One of the odd things for a European English speaker working with an American company is the the subtleties in the linguistic differences. Apparent from the Dr Seuss-like spellings which are painfully apparent when you look at a typical page of text, there is also the punctuation. Sentences are laid out and joined together in a different manner often the ‘,’ is followed by an ‘and’ giving the language a completely different (and to my European viewpoint) disconcerting rhythm that is not apparent when you listen to Americans speak.
I had a similarly disconcerting experience the other day when I was writing a review on Amazon. When I first started bookmarking websites I used the first and second iteration of Yahoo!’s MyWeb service. It was a bit difficult to get into the habit, but given that I was tasked with launching it across the whole of Europe, I needed to eat the dog food. (I still think it would have been cool to launch it under its project name of Spectre though).
One of the key things about MyWeb was tagging or putting labels in that described a link. These labels were separated with a comma, so this blog may look like: pr, london, online, digital, marketing, stuff, social media, etc. However a while back I moved to delicious. With this move came a new punctuation for tags, spaces instead of tags, so the example tags I listed before now look like: pr london online digital marketing stuff socialmedia etc.
I now have been using delicious, flickr and similar services for so long that I find it weird when submitting Amazon reviews and tagging tracks on my last.fm playlist require me to revert to comma-separated tags.
Jason Goldberg and the team at socialmedian have learned this lesson and have cottoned on that Twitter provides a standard worth co-opting for their new messaging functionality since their early adopter audience already ‘speak’ Twitter fluently.
From: Jason Goldberg <email@example.com>
Date: 22 September 2008 13:32:36 BST
Subject: Replize (& Flickr)
We launched an exciting new feature set on socialmedian today, “Replize.”
Replize enables sociamedian users to easily interact with each other using @username short codes. This takes what people are already doing on services like Twitter (using @username replies) and extends and enhances the functionality.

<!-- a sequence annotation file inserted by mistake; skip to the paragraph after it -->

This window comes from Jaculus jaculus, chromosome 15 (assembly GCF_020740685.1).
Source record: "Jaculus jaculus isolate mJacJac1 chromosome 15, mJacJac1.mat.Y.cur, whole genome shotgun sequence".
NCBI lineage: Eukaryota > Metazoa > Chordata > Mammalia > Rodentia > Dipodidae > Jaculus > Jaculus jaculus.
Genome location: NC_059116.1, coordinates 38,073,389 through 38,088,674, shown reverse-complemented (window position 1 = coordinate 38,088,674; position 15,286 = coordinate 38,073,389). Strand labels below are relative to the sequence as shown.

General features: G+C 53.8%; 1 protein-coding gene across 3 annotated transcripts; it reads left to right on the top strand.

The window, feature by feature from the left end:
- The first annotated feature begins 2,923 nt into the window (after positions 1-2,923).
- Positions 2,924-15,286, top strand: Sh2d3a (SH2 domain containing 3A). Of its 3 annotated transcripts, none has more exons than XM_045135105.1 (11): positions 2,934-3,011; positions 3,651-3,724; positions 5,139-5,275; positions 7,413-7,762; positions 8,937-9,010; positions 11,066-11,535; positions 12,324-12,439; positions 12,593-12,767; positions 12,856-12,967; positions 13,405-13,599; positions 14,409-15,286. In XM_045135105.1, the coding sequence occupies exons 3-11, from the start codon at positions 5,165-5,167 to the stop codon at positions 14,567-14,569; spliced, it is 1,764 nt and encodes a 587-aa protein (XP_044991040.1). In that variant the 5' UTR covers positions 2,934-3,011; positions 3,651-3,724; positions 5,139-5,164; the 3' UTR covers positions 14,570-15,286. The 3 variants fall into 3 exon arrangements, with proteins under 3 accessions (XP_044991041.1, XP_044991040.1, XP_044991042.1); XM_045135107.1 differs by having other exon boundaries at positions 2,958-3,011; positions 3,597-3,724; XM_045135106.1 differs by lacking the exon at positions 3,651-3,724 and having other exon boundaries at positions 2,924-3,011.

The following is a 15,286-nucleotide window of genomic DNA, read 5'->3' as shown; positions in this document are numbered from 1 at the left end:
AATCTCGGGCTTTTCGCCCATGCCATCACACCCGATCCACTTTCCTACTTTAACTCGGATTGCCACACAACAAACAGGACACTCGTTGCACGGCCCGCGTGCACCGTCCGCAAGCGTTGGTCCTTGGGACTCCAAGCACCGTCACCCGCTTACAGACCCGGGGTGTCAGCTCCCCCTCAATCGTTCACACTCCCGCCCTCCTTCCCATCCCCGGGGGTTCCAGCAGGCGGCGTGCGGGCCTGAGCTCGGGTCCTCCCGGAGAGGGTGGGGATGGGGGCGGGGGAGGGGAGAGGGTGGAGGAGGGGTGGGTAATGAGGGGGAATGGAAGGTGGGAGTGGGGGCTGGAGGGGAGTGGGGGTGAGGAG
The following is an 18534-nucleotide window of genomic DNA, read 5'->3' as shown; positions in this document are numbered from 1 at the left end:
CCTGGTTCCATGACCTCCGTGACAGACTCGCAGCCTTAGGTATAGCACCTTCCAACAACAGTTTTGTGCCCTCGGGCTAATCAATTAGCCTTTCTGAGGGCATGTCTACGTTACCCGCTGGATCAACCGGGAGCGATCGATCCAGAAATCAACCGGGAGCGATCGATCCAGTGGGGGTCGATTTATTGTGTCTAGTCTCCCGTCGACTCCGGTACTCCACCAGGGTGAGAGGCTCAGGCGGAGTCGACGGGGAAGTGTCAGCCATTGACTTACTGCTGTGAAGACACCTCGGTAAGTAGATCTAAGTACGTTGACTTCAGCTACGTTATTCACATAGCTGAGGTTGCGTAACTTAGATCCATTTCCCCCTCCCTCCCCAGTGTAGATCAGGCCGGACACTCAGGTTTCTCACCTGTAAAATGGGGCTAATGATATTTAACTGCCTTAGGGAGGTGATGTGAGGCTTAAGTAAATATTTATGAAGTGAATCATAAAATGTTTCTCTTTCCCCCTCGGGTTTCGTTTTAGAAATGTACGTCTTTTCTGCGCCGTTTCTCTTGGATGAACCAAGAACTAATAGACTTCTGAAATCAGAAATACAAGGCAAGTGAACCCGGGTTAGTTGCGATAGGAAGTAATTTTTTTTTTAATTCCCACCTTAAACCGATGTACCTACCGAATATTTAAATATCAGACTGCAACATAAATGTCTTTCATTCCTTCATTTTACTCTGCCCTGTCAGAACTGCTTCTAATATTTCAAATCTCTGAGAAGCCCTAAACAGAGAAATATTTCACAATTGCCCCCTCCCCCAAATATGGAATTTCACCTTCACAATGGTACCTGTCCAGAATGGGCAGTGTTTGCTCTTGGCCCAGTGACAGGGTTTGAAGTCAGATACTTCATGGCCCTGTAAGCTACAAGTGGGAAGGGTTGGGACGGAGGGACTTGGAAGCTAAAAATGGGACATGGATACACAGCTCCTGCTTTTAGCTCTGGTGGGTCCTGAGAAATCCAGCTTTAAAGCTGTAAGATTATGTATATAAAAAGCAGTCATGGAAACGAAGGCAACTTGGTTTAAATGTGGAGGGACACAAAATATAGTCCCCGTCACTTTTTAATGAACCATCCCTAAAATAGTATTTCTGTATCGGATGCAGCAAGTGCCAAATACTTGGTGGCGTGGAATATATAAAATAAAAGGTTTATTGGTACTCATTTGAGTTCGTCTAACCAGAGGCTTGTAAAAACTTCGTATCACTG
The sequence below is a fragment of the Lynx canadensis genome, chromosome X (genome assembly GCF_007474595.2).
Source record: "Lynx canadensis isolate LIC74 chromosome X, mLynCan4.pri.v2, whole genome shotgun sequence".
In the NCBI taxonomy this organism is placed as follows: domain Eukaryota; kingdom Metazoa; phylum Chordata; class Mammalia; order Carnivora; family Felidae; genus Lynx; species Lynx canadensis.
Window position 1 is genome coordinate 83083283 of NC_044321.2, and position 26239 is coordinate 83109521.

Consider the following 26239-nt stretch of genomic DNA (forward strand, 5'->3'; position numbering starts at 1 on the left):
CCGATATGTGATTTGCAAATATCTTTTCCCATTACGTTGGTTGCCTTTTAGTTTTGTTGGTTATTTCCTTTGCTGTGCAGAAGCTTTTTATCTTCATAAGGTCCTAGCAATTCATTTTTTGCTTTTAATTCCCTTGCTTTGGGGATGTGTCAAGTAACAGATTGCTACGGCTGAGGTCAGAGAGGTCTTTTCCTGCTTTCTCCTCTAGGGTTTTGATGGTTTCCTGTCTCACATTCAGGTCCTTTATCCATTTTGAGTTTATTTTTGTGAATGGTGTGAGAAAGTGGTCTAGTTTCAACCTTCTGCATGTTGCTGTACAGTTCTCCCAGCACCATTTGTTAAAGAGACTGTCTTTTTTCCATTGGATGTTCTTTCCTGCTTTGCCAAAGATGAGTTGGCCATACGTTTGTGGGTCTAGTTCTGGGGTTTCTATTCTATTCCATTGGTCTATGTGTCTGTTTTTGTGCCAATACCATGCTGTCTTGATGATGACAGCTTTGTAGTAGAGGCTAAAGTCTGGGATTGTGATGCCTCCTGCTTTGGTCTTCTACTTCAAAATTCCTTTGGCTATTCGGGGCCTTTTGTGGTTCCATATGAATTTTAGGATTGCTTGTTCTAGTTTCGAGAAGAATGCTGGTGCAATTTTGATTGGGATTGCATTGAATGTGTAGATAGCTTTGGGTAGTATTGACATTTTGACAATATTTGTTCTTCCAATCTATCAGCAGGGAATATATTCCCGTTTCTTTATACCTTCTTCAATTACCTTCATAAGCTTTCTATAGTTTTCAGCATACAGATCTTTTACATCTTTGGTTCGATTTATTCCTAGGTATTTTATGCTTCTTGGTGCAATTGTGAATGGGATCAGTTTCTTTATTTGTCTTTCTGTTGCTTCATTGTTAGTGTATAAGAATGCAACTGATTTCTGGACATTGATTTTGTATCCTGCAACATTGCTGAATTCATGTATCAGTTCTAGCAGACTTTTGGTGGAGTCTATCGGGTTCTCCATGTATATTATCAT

Here’s how it works.
To send a replize to any user on socialmedian, all a user needs to do is include @username for any username(s) anywhere in the comments field. If you click the “reply” link next to a comment we’ll pre-populate the other person’s @username. You can include several people in a replize, e.g. @jasongoldberg @louisgray @nishith. The replize will be sent to all.
We then highlight the replize to those users in their homepage News Feed. Users can also be notified by email whenever they have a replize.
We’ve also added a “Replize” tab to the homepage so that users can easily view all their replize in one place, and thus quickly see all the stories they have been included in discussions on
Later this week we’ll enable auto-complete functionality for any @username you are following or who is following you. We’ll also then enable people to also send their replize as tweets.
We also today enabled socialmedian users to connect their Flickr to socialmedian. This is particularly handy for mobile photo uploads as Flickr has great apps for blackberry and iphone, enabling socialmedian users to now instantly upload any photo on the go to socialmedian. To connect your Flickr to socialmedian, go to Add Something > Site > Flickr on socialmedian. You can choose to add all of your Flickr photos and favorites, or only those matching certain tags (keywords).
As always, please pass along feedback and suggestions.
They say that one of the keys to selling is to mirror the prospects mannerism and language, it looks like web services have learnt this lesson too.